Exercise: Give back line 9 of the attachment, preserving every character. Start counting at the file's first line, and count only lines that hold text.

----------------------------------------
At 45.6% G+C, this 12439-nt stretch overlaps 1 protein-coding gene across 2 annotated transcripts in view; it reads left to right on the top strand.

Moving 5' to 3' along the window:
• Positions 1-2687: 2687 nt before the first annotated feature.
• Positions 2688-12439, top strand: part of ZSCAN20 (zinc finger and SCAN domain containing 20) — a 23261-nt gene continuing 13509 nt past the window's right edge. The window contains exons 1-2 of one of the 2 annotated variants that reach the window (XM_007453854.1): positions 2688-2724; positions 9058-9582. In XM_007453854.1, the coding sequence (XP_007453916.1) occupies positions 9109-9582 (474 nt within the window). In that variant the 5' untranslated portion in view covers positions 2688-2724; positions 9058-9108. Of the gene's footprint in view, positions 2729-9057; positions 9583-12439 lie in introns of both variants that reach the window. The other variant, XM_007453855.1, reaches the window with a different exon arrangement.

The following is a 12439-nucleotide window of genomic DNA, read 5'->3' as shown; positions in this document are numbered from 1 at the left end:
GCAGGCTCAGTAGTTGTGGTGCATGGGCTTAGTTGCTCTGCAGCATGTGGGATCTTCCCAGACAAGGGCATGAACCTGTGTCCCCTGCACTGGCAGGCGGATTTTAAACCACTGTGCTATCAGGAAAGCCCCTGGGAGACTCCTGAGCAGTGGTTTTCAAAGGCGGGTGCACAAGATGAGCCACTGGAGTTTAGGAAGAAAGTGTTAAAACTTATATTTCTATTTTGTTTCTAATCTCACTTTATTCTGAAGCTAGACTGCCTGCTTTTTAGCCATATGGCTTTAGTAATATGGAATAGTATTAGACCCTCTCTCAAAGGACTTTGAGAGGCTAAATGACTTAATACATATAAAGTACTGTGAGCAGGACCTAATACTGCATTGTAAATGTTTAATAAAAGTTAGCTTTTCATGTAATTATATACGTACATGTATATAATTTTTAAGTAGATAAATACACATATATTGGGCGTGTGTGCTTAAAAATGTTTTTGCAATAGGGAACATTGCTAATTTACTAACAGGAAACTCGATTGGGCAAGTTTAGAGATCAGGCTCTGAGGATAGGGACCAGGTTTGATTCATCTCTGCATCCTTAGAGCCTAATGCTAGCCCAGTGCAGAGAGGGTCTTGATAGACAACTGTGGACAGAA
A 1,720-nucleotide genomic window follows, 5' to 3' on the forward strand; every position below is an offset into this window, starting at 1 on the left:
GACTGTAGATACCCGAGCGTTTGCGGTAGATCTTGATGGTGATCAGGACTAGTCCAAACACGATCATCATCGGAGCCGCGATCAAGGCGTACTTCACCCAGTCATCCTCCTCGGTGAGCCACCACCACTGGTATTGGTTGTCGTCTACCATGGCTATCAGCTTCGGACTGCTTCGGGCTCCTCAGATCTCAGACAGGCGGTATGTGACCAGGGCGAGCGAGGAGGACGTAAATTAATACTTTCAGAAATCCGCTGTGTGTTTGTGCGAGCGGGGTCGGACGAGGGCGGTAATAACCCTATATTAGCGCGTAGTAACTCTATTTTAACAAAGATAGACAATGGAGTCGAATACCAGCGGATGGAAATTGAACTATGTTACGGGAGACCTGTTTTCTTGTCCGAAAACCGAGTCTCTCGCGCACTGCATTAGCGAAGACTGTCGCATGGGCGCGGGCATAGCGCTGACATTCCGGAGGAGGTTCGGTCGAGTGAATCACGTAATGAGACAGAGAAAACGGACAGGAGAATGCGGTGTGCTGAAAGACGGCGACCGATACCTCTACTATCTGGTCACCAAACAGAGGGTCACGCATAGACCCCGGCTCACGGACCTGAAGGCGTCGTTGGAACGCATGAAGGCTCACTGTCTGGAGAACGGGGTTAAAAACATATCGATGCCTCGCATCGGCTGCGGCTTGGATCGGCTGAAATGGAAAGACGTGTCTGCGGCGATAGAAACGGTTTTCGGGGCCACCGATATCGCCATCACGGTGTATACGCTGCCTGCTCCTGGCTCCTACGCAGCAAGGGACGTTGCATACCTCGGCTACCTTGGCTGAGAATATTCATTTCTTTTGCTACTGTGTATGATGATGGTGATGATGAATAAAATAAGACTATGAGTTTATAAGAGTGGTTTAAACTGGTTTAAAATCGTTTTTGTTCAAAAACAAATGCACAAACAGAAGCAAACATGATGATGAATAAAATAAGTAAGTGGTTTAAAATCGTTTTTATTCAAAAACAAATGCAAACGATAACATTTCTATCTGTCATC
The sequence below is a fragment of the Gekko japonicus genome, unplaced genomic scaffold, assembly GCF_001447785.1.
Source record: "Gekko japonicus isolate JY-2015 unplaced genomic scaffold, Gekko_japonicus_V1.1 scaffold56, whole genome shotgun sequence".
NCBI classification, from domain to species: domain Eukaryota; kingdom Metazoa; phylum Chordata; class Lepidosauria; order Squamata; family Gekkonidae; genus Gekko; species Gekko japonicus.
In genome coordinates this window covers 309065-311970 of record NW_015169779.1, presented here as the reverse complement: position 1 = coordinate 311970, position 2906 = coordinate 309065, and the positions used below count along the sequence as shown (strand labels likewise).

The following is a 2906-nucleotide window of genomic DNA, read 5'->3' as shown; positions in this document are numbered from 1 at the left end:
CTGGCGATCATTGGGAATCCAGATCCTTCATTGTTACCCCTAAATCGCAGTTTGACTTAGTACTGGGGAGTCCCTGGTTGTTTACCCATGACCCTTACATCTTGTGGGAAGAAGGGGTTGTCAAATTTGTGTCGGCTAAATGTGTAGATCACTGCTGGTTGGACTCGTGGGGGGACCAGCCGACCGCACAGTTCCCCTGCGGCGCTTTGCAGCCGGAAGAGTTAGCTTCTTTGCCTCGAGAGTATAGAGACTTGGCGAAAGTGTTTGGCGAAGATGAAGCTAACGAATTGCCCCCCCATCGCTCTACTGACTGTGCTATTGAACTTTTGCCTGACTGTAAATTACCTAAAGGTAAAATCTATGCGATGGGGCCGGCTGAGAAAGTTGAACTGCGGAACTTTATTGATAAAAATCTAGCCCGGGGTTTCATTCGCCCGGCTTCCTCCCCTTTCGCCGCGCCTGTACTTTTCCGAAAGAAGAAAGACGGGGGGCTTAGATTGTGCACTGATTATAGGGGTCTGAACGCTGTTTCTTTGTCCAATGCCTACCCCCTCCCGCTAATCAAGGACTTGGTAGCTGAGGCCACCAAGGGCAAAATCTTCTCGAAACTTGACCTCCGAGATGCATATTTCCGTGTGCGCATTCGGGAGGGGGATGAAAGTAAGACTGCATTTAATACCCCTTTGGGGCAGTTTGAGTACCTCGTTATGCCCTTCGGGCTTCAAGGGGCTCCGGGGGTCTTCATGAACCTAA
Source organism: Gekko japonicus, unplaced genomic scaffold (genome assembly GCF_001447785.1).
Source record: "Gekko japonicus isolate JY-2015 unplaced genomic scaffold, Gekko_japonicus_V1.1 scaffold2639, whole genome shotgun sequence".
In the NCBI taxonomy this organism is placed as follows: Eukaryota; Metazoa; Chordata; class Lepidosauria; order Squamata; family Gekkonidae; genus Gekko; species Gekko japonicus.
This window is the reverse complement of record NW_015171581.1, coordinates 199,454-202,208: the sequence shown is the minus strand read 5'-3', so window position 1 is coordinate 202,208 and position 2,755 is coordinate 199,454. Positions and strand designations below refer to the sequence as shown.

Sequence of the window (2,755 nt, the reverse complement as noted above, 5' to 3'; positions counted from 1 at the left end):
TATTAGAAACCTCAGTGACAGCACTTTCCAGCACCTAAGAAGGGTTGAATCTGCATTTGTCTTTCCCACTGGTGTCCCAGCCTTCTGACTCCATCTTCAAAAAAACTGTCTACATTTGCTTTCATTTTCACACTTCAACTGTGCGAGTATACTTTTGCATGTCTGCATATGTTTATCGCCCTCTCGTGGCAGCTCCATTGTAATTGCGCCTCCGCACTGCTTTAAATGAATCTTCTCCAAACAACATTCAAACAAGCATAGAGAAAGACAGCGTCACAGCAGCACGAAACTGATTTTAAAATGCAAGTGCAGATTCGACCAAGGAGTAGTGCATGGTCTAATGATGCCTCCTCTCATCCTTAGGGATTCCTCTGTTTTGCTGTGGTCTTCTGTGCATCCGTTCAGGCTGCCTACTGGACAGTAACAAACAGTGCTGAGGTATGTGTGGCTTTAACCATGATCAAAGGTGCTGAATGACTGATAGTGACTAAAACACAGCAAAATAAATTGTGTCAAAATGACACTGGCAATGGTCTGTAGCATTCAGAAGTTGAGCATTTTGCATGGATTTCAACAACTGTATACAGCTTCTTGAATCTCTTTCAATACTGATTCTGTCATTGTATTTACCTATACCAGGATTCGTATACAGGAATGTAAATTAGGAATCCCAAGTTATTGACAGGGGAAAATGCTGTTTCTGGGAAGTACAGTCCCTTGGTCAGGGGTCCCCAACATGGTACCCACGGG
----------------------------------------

The sequence below is a fragment of the Gekko japonicus genome, unplaced genomic scaffold, assembly GCF_001447785.1.